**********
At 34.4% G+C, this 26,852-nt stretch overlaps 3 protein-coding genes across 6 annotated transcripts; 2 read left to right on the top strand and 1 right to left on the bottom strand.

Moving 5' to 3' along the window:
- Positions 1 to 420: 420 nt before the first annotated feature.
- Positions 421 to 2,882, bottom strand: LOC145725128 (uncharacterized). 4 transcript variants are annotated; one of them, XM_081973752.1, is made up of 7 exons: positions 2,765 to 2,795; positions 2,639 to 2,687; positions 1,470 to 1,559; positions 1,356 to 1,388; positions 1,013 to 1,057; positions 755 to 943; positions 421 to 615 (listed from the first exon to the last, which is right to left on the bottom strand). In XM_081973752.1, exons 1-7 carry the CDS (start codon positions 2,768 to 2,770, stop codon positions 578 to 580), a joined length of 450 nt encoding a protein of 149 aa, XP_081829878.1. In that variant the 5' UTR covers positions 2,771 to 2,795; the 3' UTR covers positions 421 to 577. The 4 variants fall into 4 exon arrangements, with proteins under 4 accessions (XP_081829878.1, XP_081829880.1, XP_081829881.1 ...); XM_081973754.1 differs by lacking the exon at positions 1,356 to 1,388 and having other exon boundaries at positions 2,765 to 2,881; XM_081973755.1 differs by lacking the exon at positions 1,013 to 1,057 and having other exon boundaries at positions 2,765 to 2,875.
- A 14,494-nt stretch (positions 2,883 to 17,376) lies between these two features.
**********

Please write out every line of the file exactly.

At 34.4% G+C, this 26,852-nt stretch overlaps 3 protein-coding genes across 6 annotated transcripts; 2 read left to right on the top strand and 1 right to left on the bottom strand.

Moving 5' to 3' along the window:
- Positions 1 to 420: 420 nt before the first annotated feature.
- Positions 421 to 2,882, bottom strand: LOC145725128 (uncharacterized). 4 transcript variants are annotated; one of them, XM_081973752.1, is made up of 7 exons: positions 2,765 to 2,795; positions 2,639 to 2,687; positions 1,470 to 1,559; positions 1,356 to 1,388; positions 1,013 to 1,057; positions 755 to 943; positions 421 to 615 (listed from the first exon to the last, which is right to left on the bottom strand). In XM_081973752.1, exons 1-7 carry the CDS (start codon positions 2,768 to 2,770, stop codon positions 578 to 580), a joined length of 450 nt encoding a protein of 149 aa, XP_081829878.1. In that variant the 5' UTR covers positions 2,771 to 2,795; the 3' UTR covers positions 421 to 577. The 4 variants fall into 4 exon arrangements, with proteins under 4 accessions (XP_081829878.1, XP_081829880.1, XP_081829881.1 ...); XM_081973754.1 differs by lacking the exon at positions 1,356 to 1,388 and having other exon boundaries at positions 2,765 to 2,881; XM_081973755.1 differs by lacking the exon at positions 1,013 to 1,057 and having other exon boundaries at positions 2,765 to 2,875.
- A 14,494-nt stretch (positions 2,883 to 17,376) lies between these two features.